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Family History 4 All

 Learn how to trace YOUR family tree.

Newsletter No. 35 - January 2010.

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1. Our welcome message.

2. Featured Article – Courting Information - How the Local Courthouse Can Be a Wealth of Information by Paul Duxbury and Kevin Cook

3. Latest Family History news: Research information

4. Next Months Featured Article: Family Tree terms: What are Stepfathers, Half-sisters, First Cousins Twice Removed etc? by Nick Thorne


Here we are well into February 2010 and only just producing the first newsletter of the year! I don't know where time goes these days. December and January were just a blur what with Christmas and New Year celebrations and then I decided to turn 60 on the 14th of January! Carol asked me if I wanted a party or a vacation for my birthday. I decided on the latter. We had a wonderful break in Benidorm. Here's a sample of what we got up to:

Scary wasn't it? But we enjoy our karaoke.

Please forward this newsletter to your friends/relatives if they are interested in family history, with our compliments.

That's enough of my ramblings...on with the newsletter.

Jim Ackroyd

2. How the Local Courthouse Can Be a Wealth of Information by Paul Duxbury and Kevin Cook

While researching your family tree you may have heard that a trip to a courthouse should be a last resort. Often this advice is passed along as a result of a futile trip, or similar unhappy experience. However, that is just not true; a trip to the local courthouse can result in a great deal of information that may be valuable to your genealogical searches. To avoid this, make sure that you know what you are looking for in your family tree, and that you are aware , where information useful to filling out  your family tree is located in the courthouse. Once you have this lined up, you will see that a trip to the courthouse really can be a profitable trip. All it takes is some preparation and discipline to make it worth your time.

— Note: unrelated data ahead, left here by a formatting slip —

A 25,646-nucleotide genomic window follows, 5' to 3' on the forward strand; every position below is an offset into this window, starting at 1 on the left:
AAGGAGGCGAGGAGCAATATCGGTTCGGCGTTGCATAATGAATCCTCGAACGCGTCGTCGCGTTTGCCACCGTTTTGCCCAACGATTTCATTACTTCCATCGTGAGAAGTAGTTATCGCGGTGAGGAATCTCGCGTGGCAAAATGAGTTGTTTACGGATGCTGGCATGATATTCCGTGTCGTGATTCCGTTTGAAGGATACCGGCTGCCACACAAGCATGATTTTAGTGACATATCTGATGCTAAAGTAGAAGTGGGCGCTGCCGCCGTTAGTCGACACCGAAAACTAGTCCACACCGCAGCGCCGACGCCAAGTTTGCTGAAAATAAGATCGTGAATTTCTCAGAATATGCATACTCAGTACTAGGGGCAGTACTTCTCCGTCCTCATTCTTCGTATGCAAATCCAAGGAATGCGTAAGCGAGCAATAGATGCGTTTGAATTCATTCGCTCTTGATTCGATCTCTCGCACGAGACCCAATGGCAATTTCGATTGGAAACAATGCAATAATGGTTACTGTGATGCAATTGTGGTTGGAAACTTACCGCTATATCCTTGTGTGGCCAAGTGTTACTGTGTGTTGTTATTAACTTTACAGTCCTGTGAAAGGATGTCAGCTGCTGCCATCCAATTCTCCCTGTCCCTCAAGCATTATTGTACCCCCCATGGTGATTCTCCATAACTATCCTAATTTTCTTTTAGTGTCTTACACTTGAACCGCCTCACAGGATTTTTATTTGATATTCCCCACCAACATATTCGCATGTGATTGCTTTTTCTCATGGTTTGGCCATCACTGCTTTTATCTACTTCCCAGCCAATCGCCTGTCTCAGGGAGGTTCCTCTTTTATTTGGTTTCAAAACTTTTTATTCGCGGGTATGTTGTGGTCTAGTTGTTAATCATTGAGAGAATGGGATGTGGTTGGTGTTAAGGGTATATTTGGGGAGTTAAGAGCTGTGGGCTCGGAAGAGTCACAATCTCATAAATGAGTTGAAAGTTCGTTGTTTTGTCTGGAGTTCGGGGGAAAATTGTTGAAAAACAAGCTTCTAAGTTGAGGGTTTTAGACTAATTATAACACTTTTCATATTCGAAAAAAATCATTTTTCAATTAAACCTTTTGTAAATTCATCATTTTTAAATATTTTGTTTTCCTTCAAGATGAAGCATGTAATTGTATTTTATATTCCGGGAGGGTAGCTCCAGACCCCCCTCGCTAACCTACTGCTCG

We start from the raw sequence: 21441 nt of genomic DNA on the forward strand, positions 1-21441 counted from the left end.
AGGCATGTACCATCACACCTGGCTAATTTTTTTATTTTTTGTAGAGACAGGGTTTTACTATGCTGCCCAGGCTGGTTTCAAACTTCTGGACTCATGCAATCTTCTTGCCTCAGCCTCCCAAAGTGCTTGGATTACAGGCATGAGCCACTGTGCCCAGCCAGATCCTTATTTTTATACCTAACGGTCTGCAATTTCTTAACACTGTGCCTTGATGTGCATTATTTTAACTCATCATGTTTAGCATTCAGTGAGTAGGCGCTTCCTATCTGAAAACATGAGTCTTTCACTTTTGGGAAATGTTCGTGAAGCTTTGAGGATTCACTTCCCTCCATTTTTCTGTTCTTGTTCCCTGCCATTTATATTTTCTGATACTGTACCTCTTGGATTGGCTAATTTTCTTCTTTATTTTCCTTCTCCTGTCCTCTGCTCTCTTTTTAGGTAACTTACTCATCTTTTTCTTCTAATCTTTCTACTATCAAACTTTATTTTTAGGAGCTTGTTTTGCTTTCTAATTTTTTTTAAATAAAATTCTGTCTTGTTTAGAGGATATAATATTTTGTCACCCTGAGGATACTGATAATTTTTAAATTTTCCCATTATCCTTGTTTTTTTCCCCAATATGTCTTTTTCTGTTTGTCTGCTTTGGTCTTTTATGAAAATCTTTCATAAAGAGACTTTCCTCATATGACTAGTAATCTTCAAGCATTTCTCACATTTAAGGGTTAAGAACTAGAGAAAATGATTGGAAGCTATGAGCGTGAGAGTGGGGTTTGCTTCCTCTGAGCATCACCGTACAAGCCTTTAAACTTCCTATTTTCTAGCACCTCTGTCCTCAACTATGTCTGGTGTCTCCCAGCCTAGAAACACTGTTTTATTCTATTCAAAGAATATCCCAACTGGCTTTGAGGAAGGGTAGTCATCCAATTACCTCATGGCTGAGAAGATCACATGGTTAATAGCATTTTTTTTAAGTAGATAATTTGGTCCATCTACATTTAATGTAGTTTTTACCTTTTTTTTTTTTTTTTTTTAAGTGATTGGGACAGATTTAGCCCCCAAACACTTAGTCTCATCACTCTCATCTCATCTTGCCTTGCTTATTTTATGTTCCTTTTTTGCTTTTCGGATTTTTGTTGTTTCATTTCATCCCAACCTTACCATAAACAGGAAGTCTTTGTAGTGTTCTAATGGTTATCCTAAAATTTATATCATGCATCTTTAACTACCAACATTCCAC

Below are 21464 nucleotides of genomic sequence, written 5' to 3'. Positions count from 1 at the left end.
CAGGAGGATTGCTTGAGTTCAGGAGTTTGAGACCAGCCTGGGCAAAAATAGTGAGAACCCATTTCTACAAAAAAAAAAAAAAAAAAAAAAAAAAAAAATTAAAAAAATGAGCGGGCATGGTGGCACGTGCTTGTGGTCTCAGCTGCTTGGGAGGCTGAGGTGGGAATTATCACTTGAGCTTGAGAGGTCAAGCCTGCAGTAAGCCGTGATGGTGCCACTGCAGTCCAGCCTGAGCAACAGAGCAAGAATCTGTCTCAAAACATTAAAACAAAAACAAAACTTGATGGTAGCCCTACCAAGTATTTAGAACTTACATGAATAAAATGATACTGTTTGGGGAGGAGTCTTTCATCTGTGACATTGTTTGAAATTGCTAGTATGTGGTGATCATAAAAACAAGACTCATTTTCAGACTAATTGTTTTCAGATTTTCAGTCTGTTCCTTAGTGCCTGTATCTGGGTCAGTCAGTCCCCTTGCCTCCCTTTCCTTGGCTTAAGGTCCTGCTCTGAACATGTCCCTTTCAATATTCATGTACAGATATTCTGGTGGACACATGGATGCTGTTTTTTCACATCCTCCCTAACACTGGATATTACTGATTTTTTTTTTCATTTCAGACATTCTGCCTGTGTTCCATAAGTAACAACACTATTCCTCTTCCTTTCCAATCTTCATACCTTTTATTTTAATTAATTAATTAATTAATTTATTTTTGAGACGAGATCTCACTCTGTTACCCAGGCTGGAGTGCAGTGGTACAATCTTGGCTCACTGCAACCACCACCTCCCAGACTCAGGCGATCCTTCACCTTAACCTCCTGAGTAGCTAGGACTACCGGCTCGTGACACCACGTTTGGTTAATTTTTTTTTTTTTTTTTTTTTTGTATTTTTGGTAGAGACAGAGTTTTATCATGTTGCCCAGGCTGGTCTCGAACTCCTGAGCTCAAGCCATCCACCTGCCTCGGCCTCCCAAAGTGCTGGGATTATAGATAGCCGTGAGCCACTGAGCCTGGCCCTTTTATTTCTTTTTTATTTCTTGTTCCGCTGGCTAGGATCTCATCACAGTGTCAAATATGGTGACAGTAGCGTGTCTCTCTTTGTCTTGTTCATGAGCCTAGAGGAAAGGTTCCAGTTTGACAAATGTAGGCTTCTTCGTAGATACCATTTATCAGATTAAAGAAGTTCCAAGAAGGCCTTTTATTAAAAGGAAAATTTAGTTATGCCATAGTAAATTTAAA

First things first, a courthouse can provide a wealth of genealogy information. As it is home to records going back as far as the courthouse itself in many instances including property records, wills, birth certificates, death certificates and so forth, the bedrock of building a family tree. However, you have to know what you are looking for when you go into the courthouse records, in order to ensure your trip pays off. Here are a couple of tips.

First of all, consider this: you will be going into the record books at the court house. They are large and heavy often, weighing up to 20 pounds each, with one page often covering most of the glass on a photocopier. They are located in racks that are metal and have pockets, that are sized to hold each large record book. Each of these pockets is generally equipped with rollers that allow you to slide them in and out. They can also be located as high as 6 feet up and as low as the floor. Proceed with caution if you have  back or knee trouble. Try to avoid the days the court is in session and that most real estate closings occur at the end of the month, so the court is liable to be filled with lawyers and clerks. Consider making your trip to the courthouse during the middle two weeks of the month if you plan to peruse the records.

In order to maximise your time for researching your family tree, when you arrive at the courthouse you should ask if the records you are seeking are there. Many court houses have moved most of their older family tree records to the state archives, sometimes these moved Irish family tree records have been converted to microfiche. There is also a chance you will be told that records aren't there simply because not every courthouse clerk is receptive to genealogists. They reckon if they tell you the records are not there,  that you will go away. Feel free to do a quick search anyway. If you are told they are at the state archives, its a good idea to follow up phone call just to be sure.